# Question about Weinberg QFT Vol. 1 Eq. 6.1.14

In Weinberg QFT Vol. 1 Eq. 6.1.14, he defines the propagator for a fermion to be $$\theta(x-y)\{\psi^+(x),\psi^+{}^\dagger(y)\} - \theta(x-y)\{\psi^-{}^\dagger(x),\psi^-(y)\}$$ where $$\psi^+$$ annihilates particles, and $$\psi^-$$ creates antiparticles. He claims (cf. 6.1.1) that this comes from a term $$\langle 0 | T\{\psi(x),\psi^\dagger(y)\}|0\rangle$$ in the S-matrix. My question is, I don't see how the relative minus sign between the two terms in 6.1.14 (my first equation) follows from the time ordering in the second equation. Peskin and Schroeder say that it's just a definition of time ordering for fermions, but that can't be true because the time ordering is already defined in the definition of the S-matrix in terms of time-ordered products of the Hamiltonian.

Consider the case $$(x-y)$$ is space-like, first notice that the fermionic fields anticommute: $$\begin{equation} \psi(x)\psi(y) = - \psi(y)\psi(x) \end{equation}$$ There is a frame with $$x^0 > y^0$$, in this frame: $$\begin{equation} T\{\psi(x)\psi(y)\} = \psi(x)\psi(y) \label{eq1} \end{equation}$$ Since $$(x-y)$$ is space-like, there will be another frame in which $$x^0 < y^0$$. In this frame, if we were to use the definition without the minus sign, then: $$\begin{equation} T\{\psi(x)\psi(y)\} = \psi(y)\psi(x) = -\psi(x)\psi(y) \label{eq2} \end{equation}$$ As you can see, the result would be different between the two frames. In order to resolve that, we need the extra minus sign.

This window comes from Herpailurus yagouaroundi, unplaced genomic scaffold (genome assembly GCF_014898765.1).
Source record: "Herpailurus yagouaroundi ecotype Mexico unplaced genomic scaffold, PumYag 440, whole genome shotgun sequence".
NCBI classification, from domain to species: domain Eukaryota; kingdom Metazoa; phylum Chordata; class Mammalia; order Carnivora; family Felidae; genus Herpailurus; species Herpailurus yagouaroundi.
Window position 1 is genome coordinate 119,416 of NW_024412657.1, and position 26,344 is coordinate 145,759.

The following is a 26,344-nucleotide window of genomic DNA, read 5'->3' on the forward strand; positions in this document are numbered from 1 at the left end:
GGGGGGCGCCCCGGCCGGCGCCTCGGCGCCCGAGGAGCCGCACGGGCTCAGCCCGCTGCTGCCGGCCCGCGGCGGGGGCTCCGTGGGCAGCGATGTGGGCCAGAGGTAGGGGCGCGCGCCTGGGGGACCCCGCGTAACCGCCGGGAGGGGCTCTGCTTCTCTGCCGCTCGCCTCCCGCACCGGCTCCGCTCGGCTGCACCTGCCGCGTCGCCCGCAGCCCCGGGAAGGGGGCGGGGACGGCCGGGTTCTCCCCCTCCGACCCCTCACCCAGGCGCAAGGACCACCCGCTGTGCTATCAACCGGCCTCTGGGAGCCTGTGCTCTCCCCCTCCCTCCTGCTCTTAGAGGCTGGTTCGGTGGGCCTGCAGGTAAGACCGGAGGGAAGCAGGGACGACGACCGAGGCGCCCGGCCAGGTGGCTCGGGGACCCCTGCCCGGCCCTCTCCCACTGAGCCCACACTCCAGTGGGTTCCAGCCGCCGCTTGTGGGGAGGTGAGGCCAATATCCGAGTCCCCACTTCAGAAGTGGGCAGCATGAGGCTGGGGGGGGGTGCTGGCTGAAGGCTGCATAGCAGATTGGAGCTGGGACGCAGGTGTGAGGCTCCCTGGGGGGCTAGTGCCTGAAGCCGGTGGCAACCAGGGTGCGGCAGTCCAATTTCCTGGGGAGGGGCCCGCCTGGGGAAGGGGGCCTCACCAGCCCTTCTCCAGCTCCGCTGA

The Hamiltonion is always involves products of an even number of fermions, so the definition of time ordering for products of Hamiltonian $$H(t)$$'s does not dictate the time time ordering rule for individual Fermi fields. It turns out that if we define $$\langle0| T \{\psi(x)\psi(y)\}|0\rangle= \theta(x_0-y_0)\langle0| \psi(x)\psi(y)|0\rangle - \theta(y_0-x_0)\langle0| \psi(y)\psi(x)|0\rangle,$$ it makes subsequent equations nicer.
• The Hamiltonians are even in fermion number, so no minus sign is needed in the T product of $H$'s. You need minus signs when using Wick's theorem to evaluate the contractions of out-of-order fermions in the T product of $H$'s to get propagators. May 31, 2021 at 17:37